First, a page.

We are being swamped today by “big questions” about how long we can work and how much we need to save to retire.
As I look out of my bedroom this morning there is snow on the banks of the river Tay. I am nearly 55, I thought 2o years ago I’d be retired by now. Instead I will be driving a hire car around Central Scotland urging accountants to take pensions seriously.
There are times (like now) when I fear getting old, bones creak , tummy wobbles, I get breathless getting out of bed. I know it’s relative and I’m a lucky young (old) man, but those who speak blithely of working till they drop, probably having mornings like mine too.
And there are many people who don’t just have senior moments, many of us in our late fifties and early sixties have neither the capacity to work, or the prospect of productive employment if they could. People who are mentally impaired, physically impaired or who simply don’t have the opportunity to work as a result of where they live and how society sees them.
Ros Altmann, before she became Pension Minister was a champion for the older worker. We have not had a replacement for her, I wish we had.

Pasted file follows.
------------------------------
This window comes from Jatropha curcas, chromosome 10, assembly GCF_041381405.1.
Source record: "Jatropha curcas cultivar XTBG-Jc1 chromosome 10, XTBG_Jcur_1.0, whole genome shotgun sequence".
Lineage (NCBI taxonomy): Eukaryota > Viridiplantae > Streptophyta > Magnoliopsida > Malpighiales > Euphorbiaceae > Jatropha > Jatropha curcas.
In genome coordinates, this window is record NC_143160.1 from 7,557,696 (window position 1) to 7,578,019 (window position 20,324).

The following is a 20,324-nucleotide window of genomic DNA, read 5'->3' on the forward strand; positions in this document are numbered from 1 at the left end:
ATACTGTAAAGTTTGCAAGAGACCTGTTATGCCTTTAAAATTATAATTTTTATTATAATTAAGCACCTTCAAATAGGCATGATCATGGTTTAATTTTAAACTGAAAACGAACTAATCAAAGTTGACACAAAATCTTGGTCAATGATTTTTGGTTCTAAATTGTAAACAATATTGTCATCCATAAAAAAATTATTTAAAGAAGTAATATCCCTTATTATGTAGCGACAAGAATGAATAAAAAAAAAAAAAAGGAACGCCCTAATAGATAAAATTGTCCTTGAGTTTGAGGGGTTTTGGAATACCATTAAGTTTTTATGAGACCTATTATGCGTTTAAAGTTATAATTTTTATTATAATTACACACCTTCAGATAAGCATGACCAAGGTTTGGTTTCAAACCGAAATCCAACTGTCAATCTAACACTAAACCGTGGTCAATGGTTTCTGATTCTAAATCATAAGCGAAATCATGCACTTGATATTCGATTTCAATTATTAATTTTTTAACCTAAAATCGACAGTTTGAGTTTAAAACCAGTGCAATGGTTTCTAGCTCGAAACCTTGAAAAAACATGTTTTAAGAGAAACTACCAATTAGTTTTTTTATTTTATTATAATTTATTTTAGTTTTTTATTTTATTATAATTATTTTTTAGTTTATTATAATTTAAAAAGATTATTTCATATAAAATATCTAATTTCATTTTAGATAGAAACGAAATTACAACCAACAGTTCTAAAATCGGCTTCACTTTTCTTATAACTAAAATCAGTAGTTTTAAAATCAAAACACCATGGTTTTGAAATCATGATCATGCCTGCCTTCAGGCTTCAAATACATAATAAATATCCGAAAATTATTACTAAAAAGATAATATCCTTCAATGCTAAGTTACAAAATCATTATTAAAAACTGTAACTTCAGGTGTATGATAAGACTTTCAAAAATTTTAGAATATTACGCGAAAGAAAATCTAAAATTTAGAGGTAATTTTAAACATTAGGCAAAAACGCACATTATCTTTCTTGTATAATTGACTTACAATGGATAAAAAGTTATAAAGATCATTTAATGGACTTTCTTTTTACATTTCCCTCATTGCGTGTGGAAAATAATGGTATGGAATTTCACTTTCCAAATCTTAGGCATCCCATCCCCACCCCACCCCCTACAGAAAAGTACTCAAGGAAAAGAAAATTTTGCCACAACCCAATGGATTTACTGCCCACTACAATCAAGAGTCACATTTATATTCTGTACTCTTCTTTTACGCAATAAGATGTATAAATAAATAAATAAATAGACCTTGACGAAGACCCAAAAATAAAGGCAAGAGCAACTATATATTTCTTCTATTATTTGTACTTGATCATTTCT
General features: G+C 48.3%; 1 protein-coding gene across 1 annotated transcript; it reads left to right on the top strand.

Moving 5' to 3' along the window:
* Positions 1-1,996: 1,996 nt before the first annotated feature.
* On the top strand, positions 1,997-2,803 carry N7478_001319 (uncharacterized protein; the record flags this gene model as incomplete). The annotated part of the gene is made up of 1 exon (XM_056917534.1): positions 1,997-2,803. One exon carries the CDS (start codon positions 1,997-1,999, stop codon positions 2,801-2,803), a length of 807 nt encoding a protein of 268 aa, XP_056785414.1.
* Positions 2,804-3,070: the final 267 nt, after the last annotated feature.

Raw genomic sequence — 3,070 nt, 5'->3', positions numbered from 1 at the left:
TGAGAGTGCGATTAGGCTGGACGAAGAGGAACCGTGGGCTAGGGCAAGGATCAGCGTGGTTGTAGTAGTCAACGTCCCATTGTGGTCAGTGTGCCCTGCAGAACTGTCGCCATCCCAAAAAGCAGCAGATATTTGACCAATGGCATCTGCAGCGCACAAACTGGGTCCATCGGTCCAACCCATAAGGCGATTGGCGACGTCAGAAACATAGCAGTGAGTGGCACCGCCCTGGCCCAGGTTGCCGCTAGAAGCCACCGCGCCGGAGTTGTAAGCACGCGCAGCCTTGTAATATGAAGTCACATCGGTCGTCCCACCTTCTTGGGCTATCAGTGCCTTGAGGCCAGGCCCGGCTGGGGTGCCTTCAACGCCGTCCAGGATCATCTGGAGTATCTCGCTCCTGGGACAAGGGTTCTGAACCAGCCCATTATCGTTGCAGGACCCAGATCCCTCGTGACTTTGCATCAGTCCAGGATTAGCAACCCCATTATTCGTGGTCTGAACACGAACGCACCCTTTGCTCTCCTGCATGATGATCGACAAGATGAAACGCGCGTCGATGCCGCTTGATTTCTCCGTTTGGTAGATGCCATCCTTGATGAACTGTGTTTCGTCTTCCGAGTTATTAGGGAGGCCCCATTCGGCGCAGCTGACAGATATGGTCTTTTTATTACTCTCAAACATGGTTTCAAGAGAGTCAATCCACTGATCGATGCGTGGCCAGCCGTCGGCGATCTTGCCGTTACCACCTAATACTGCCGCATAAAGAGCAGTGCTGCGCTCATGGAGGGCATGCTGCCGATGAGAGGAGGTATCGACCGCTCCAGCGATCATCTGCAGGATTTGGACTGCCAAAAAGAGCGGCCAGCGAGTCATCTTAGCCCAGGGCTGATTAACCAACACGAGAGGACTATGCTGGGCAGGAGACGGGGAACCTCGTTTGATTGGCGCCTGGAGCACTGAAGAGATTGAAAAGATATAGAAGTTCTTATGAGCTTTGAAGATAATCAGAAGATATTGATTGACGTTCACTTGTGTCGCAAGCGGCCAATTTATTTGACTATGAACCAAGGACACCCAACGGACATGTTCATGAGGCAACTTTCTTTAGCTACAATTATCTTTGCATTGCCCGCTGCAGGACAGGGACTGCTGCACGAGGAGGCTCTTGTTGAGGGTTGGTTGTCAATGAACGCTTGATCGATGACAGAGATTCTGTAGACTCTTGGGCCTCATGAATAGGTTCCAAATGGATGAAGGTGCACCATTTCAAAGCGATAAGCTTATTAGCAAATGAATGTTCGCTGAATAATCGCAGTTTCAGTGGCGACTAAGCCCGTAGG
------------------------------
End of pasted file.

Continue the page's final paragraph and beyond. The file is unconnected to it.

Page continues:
John Cridland is starting a review of the state pension age, his work should encompass that of leading gerontologists at universities like Bristol, London and Manchester who collect data on people’s capacity to work and their financial needs when they don’t. I hate to use a clichéd word but “lifestyle” sums up what they look into.
We should listen too to Age UK, a charity which speaks for older people. They’re calling on John Cridland to think of a regional state pension age. Age UK said yesterday
“We live in a country where healthy life expectancy varies so much and there are widening inequalities between deprived and affluent areas.
…. the state pension age should not be based on life expectancy alone”.
I cannot agree with lifestyle testing the State Pension Age.
If we were to target the state pension , we would formalise divisions in society which we should be working to remove. But we need a system of welfare flexible enough to treat different types of people and different parts of the country flexibly.
The gerontologists now have the data to tell us where problems are and we should be using the big data they are collecting to make interventions where we need to without breaking the universality of the state pension.
And we should listen to the message of Royal London’s report (and that of the Labour party’s think-tank), that we need to prioritise our private spending on retirement above immediate consumption.
I moaned a the start of this blog about the attention we are paying to the pension this morning. I take it back. It was because for much of the last quarter of the twentieth century , we ignored these big questions about work and pensions, that we are having this enormous debate today.
If we were not to be debating state pensions today (and revisiting the way we incentivise private pensions on March 16th) we would just be kicking the can down the road.